French regulator supports safety options for EPR1200

02 February 2023

France's nuclear safety regulator, the Autorité de Sûreté Nucléaire (ASN), at the request of the government, has issued an opinion on the safety options file for EDF's EPR1200 pressurised water reactor (PWR) design. It said its opinion on the safety options for the design - intended for export - is broadly similar to that it gave in July 2019 on those of the EPR2 reactor, from which it is derived.

A cutaway of the EPR1200 design (Image: EDF)

In order to respond to calls for tenders for medium-sized reactors, EDF is developing the EPR1200 reactor. Its design is largely based on that of the EPR2, which is itself based on the current EPR design. The main differences between the EPR1200 and the EPR2 relate to the power level (1200 MWe instead of 1650 MWe) and the number of steam generators (three instead of four). The reactor can be adapted to various site and grid conditions.

In its opinion, ASN notes that the safety objectives - the reference systems used for the design and the architecture of the safety systems - are taken from the EPR2 reactor model. EDF said it has also taken into account the changes that have taken place since July 2019, in particular concerning the break exclusion approach, on which ASN took a position in September 2021. ASN considers that the renewal of as much equipment as possible from the EPR2 reactor on a lower power reactor is likely to strengthen the safety margins.

Under France's Environment Code, ASN may, at the request of the government, examine the conformity of the safety options of nuclear installation models intended for export to the requirements applicable in France of the same type of installation.

In a tender launched in March last year, EDF has proposed its EPR1200 for a new reactor unit at the Dukovany site in the Czech Republic.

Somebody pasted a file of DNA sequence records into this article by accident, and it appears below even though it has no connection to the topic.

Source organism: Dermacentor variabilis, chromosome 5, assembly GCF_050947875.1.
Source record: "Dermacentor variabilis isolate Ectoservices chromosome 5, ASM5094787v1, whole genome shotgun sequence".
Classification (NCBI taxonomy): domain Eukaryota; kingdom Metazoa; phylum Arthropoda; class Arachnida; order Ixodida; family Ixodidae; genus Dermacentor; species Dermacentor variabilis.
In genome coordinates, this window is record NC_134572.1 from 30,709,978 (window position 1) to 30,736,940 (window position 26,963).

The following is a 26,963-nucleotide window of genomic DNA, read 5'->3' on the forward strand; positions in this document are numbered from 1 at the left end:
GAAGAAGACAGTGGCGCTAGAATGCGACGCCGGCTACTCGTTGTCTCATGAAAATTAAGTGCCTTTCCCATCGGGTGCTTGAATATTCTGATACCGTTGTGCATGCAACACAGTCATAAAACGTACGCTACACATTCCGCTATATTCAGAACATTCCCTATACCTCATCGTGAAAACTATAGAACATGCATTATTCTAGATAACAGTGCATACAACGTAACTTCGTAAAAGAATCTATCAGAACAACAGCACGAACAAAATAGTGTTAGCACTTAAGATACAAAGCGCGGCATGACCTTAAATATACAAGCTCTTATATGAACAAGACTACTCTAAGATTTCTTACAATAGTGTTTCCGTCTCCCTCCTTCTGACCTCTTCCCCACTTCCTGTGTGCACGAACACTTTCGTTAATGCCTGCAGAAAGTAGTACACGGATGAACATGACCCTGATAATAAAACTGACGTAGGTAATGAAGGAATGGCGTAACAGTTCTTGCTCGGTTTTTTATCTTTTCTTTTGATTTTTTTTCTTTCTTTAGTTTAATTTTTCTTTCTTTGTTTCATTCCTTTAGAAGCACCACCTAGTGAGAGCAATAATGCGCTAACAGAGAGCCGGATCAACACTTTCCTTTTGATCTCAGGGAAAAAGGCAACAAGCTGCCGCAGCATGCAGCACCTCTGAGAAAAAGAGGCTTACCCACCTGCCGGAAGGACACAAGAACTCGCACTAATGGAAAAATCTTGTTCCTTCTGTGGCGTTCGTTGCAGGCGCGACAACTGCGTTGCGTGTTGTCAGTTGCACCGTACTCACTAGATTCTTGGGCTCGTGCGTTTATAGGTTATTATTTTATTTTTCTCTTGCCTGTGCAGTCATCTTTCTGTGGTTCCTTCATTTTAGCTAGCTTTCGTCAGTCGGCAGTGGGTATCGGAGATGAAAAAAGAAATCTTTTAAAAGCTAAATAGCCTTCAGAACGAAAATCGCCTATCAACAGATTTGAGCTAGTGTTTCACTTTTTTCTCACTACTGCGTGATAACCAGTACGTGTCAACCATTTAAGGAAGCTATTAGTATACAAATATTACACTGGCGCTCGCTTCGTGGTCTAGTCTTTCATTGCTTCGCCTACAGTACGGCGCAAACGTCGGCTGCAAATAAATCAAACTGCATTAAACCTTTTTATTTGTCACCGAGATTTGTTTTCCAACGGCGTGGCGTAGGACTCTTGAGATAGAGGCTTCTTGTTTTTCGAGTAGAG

The company has also proposed an EPR-1200 reactor as the first nuclear power plant in Kazakhstan.

"Entirely based upon the fully proven EPR design, the EPR1200 benefits from EPR's robustness at a power output of 1200 MWe (instead of 1650), with the highest standards of safety as well as optimised technical, economic and environmental performance," according to EDF.

The main design objectives of the third generation EPR design are increased safety while providing enhanced economic competitiveness through improvements to previous PWR designs scaled up to an electrical power output of around 1650 MWe (net).

Units 1 and 2 of China's Taishan plant were the first two reactors based on the EPR design to begin operating. The reactors entered commercial operation in December 2018 and September 2019, respectively. In Europe, the Olkiluoto 3 EPR in Finland was connected to the grid on 12 March 2022 and is scheduled to enter regular electricity generation next month. Two EPRs are under construction at Hinkley Point C in the UK, currently slated for commercial operation in 2027 (unit 1) and 2028 (unit 2).

Acknowledging the difficulties it was having building the EPR design, EDF and Framatome are developing "a simplified and optimised" EPR design - the EPR2. Its aim is to incorporate design, construction and commissioning experience feedback from the EPR reactor, as well as operating experience from the nuclear reactors currently in service.

In February last year, President Emmanuel Macron announced that the time was right for a nuclear renaissance in France, saying the operation of all existing reactors should be extended without compromising safety and unveiling a proposed programme for six new EPR2 reactors, with an option for a further eight EPR2 reactors to follow.

Researched and written by World Nuclear News